As a rule of thumb, I do not negotiate with terrorist.
It usually just leads to more trouble and they are not trustworthy enough to hold up their end of the bargain.
But then I had a kid and now that he’s been formally introduced to his independent streak, negotiations have become a major component to my day.
Back in 2008 B.C. (before children), I used to daydream about what parenthood would be. I would quit my job and home school them — because any children that I had were bound to be the next Albert Einstein or Steve Jobs — and their education could not be left to chance.
I would feed them only whole grains, organic greens and lean meats to ensure the best nutrition.
And I would never even think about spanking and would use my elevated reasoning and verbal skills to educate my young on the lessons of life.
Then I had a son and all that flew out the window.
Now I hear him say words that I really wish he didn’t know (thank, hubby), French fries are his favorite food and I do more convincing and enticing than a vice cop.
This is all because of the toddler tantrum, which can strike at any moment in any setting.
There are many shades of the tantrum: among them there’s the “I can’t get what I want” wail, there’s the “why did mom leave the room” rant and, my personal favorite, the “the sudden shriek for no reason.”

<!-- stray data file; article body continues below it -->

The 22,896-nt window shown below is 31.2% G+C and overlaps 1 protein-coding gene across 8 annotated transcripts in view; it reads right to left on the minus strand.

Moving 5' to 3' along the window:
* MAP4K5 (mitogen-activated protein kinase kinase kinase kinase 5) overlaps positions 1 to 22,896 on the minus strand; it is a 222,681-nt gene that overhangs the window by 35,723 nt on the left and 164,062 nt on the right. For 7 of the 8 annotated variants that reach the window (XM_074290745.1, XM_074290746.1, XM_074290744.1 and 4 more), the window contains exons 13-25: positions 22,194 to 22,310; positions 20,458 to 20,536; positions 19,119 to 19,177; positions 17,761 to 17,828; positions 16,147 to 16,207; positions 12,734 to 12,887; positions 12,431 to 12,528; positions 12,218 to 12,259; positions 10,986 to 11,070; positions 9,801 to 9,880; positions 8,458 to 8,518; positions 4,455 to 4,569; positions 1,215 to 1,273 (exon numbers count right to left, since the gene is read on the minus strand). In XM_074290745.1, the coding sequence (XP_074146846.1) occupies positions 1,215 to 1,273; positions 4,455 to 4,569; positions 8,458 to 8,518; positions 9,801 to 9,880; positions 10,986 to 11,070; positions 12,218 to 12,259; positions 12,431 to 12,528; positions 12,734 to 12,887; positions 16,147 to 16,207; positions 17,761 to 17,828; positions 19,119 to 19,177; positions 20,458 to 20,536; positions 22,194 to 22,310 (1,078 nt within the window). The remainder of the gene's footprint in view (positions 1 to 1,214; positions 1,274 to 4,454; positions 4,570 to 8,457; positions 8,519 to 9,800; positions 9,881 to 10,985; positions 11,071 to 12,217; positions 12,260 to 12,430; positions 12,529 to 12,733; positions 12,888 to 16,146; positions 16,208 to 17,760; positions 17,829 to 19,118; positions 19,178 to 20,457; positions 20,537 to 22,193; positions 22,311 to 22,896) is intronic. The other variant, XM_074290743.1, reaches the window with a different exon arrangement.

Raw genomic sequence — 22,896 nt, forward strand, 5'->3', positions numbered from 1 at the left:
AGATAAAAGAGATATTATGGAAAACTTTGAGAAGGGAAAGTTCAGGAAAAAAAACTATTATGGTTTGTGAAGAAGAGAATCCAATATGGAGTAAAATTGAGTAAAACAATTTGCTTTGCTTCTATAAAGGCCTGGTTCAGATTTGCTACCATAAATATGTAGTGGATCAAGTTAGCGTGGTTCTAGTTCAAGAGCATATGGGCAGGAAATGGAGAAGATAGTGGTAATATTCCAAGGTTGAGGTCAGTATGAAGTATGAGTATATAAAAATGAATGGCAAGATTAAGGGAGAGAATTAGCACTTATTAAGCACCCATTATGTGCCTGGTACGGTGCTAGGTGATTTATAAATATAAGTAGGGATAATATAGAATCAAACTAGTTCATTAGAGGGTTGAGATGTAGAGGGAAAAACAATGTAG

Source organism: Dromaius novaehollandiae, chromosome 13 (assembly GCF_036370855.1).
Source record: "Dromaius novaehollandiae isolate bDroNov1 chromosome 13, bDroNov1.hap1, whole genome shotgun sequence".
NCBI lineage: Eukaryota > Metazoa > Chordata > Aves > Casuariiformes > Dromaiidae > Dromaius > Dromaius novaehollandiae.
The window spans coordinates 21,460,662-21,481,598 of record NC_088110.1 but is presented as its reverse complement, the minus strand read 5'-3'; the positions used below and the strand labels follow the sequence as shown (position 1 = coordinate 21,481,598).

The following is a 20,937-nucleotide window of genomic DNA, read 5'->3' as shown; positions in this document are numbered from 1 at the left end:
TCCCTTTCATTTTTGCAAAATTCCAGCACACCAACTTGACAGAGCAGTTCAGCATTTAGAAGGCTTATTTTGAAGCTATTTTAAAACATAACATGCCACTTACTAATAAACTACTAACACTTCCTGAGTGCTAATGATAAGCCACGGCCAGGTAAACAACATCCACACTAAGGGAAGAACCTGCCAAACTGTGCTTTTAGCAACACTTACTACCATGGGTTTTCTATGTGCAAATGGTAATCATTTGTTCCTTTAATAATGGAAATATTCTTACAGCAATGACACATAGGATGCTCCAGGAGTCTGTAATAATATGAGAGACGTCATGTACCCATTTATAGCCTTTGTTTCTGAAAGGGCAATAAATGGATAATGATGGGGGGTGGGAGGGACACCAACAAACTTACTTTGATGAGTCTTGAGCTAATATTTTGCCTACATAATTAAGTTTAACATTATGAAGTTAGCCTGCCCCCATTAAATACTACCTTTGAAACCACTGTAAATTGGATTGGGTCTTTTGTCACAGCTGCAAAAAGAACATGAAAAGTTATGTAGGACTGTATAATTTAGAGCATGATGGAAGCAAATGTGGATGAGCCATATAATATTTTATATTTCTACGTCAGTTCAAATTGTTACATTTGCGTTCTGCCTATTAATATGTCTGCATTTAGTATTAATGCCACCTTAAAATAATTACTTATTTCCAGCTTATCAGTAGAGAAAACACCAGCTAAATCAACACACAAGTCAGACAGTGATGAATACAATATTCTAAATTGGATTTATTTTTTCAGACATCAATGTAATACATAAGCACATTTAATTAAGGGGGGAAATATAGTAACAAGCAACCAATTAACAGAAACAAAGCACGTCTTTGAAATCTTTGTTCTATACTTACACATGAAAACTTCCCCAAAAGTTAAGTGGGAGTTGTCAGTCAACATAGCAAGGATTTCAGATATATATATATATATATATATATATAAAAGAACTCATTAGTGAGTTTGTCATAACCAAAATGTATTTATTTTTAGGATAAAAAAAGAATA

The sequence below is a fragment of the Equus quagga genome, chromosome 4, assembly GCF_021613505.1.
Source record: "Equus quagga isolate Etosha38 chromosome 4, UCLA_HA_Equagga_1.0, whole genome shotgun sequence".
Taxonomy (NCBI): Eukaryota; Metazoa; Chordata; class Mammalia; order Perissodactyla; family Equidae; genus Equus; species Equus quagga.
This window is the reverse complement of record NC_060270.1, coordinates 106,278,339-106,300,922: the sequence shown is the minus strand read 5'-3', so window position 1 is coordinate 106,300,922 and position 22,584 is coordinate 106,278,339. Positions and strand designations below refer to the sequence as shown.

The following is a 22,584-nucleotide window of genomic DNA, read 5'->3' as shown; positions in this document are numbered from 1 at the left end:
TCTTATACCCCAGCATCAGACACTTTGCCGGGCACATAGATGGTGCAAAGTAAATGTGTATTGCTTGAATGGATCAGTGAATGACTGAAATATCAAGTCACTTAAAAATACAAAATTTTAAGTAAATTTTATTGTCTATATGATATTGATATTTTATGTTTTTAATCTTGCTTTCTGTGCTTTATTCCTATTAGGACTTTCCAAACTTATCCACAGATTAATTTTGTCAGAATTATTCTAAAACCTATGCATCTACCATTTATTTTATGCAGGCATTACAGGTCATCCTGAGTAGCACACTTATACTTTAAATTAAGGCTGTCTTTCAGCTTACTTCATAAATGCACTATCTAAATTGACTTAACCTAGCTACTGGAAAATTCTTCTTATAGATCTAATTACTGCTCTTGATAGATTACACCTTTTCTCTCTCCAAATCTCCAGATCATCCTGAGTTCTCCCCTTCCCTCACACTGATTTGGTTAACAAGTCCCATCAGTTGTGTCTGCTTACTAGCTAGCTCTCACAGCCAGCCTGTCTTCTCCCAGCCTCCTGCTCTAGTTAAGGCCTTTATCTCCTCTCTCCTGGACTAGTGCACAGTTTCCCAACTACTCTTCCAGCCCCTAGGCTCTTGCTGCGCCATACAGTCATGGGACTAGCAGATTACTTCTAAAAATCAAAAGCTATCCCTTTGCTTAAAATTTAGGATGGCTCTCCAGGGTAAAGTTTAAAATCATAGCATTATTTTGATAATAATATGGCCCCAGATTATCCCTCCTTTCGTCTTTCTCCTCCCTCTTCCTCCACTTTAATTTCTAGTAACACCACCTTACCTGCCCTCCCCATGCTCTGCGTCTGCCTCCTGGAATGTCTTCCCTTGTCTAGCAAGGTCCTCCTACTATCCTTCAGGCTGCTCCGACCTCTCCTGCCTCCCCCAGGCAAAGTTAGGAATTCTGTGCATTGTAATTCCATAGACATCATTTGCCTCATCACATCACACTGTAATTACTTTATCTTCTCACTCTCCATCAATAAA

Usually I’m blessed with a decent “cool down” period, where the tantrums are spaced out a few hours, but then one recent morning, there were three in 45 minutes.
It started when I had the audacity to hand him his sippy cup rather than let him grab it (in my defense, he did not let me know his wishes pre-tantrum). And that was all it took for a five-minute screaming fit.
Ten minutes later, I was attempting to brush his teeth and he wouldn’t open his mouth. I tried motivating him with a treat, I tried asking very nicely, I tried the stern warning to comply — nothing worked. He hollered when I tried to overrule his stubbornness and kicked me as I tried to hold his chin still.
Then came time to get into the car, which I liken to trying to wrestle a piglet into a mud pen (complete with blood-curdling screams).
The only thing that prevents me from wanting to kill him is 10 minutes after the meltdown, he will do something that I’m convinced is the most adorable thing a child has ever done.
Yes, cuteness definitely is this child’s weapon of choice, and I think he’s winning the war.
— Sarah Leach is editor of The Holland Sentinel. Contact her at (616) 546-4278 or firstname.lastname@example.org.